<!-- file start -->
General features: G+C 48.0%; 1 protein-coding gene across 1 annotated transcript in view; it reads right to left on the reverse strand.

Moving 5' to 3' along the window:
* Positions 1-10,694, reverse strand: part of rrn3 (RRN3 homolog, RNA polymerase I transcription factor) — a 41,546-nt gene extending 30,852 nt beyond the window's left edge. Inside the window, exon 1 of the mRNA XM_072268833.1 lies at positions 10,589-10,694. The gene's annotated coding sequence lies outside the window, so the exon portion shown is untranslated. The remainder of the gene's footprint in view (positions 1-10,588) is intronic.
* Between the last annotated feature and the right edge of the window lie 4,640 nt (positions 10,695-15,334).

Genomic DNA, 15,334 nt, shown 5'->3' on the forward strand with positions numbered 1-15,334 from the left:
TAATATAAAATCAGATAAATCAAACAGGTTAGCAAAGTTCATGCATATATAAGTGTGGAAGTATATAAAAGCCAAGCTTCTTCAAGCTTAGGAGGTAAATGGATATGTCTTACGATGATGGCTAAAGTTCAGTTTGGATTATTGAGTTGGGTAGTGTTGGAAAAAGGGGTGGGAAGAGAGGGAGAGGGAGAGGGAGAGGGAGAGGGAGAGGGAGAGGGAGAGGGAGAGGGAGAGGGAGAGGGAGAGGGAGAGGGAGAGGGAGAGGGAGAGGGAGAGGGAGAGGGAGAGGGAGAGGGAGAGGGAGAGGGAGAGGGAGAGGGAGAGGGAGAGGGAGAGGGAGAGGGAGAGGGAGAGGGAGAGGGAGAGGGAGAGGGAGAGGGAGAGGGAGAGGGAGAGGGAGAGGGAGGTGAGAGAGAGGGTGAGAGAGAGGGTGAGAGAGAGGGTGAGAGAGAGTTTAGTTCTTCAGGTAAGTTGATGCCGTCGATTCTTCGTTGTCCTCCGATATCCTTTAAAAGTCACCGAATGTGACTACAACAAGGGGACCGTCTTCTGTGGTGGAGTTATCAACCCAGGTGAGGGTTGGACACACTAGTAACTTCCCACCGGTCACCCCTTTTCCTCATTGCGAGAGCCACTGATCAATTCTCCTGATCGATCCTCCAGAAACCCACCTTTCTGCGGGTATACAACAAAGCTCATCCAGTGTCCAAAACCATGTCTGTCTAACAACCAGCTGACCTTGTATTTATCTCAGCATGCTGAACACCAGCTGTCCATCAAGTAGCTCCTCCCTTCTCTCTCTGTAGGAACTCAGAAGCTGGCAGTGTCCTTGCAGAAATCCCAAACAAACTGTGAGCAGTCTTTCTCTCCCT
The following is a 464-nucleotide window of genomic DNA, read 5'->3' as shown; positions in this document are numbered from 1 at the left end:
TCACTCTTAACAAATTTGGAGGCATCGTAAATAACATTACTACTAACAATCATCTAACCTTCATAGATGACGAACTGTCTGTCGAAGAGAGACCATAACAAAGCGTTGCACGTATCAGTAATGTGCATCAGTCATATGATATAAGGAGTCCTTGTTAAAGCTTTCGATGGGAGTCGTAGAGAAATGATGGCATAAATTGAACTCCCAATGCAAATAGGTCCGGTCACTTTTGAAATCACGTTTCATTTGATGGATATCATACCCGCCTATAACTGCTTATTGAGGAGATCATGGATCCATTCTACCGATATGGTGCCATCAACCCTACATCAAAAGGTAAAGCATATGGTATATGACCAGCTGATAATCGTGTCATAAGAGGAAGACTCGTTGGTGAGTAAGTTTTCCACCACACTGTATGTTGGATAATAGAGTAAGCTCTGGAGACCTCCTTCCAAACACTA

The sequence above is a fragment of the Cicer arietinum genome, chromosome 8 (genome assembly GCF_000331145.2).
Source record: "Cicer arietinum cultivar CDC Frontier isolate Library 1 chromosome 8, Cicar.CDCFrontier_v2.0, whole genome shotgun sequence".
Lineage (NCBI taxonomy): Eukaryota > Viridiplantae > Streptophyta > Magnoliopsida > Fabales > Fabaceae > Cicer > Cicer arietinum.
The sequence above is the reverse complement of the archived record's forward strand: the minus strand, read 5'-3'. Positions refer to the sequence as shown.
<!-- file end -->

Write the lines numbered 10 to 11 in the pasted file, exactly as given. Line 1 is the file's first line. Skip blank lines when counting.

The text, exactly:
Source record: "Cicer arietinum cultivar CDC Frontier isolate Library 1 chromosome 8, Cicar.CDCFrontier_v2.0, whole genome shotgun sequence".
Lineage (NCBI taxonomy): Eukaryota > Viridiplantae > Streptophyta > Magnoliopsida > Fabales > Fabaceae > Cicer > Cicer arietinum.